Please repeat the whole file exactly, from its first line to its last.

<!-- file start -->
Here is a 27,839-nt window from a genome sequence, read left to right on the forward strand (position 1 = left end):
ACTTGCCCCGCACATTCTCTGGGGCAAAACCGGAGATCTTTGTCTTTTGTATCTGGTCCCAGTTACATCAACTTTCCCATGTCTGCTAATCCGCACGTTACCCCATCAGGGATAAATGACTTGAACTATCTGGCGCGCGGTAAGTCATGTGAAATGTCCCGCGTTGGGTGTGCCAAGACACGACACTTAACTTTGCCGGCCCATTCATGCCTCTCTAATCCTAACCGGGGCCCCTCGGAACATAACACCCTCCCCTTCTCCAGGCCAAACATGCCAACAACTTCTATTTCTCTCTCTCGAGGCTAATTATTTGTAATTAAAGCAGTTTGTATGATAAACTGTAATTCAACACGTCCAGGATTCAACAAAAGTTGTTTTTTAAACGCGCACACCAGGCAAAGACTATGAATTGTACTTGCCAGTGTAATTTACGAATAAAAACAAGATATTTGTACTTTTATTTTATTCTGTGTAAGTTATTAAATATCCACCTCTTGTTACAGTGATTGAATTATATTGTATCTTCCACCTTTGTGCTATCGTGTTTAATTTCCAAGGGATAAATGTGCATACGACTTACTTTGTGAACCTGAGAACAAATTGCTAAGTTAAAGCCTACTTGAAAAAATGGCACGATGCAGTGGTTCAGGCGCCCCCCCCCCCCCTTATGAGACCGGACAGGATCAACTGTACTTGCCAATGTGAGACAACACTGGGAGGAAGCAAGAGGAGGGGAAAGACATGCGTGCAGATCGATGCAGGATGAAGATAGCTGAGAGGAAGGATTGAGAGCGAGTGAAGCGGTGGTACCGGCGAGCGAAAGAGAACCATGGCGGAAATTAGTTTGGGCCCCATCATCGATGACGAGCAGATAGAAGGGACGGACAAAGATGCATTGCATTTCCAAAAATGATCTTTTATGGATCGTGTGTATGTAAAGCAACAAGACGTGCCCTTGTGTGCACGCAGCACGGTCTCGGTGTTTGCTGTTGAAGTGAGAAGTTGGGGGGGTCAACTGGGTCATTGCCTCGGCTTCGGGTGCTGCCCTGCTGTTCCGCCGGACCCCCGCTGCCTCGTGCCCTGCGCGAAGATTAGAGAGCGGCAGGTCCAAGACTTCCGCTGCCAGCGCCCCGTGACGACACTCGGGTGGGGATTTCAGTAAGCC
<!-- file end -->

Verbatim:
Here is a 27,839-nt window from a genome sequence, read left to right on the forward strand (position 1 = left end):
ACTTGCCCCGCACATTCTCTGGGGCAAAACCGGAGATCTTTGTCTTTTGTATCTGGTCCCAGTTACATCAACTTTCCCATGTCTGCTAATCCGCACGTTACCCCATCAGGGATAAATGACTTGAACTATCTGGCGCGCGGTAAGTCATGTGAAATGTCCCGCGTTGGGTGTGCCAAGACACGACACTTAACTTTGCCGGCCCATTCATGCCTCTCTAATCCTAACCGGGGCCCCTCGGAACATAACACCCTCCCCTTCTCCAGGCCAAACATGCCAACAACTTCTATTTCTCTCTCTCGAGGCTAATTATTTGTAATTAAAGCAGTTTGTATGATAAACTGTAATTCAACACGTCCAGGATTCAACAAAAGTTGTTTTTTAAACGCGCACACCAGGCAAAGACTATGAATTGTACTTGCCAGTGTAATTTACGAATAAAAACAAGATATTTGTACTTTTATTTTATTCTGTGTAAGTTATTAAATATCCACCTCTTGTTACAGTGATTGAATTATATTGTATCTTCCACCTTTGTGCTATCGTGTTTAATTTCCAAGGGATAAATGTGCATACGACTTACTTTGTGAACCTGAGAACAAATTGCTAAGTTAAAGCCTACTTGAAAAAATGGCACGATGCAGTGGTTCAGGCGCCCCCCCCCCCCCTTATGAGACCGGACAGGATCAACTGTACTTGCCAATGTGAGACAACACTGGGAGGAAGCAAGAGGAGGGGAAAGACATGCGTGCAGATCGATGCAGGATGAAGATAGCTGAGAGGAAGGATTGAGAGCGAGTGAAGCGGTGGTACCGGCGAGCGAAAGAGAACCATGGCGGAAATTAGTTTGGGCCCCATCATCGATGACGAGCAGATAGAAGGGACGGACAAAGATGCATTGCATTTCCAAAAATGATCTTTTATGGATCGTGTGTATGTAAAGCAACAAGACGTGCCCTTGTGTGCACGCAGCACGGTCTCGGTGTTTGCTGTTGAAGTGAGAAGTTGGGGGGGTCAACTGGGTCATTGCCTCGGCTTCGGGTGCTGCCCTGCTGTTCCGCCGGACCCCCGCTGCCTCGTGCCCTGCGCGAAGATTAGAGAGCGGCAGGTCCAAGACTTCCGCTGCCAGCGCCCCGTGACGACACTCGGGTGGGGATTTCAGTAAGCC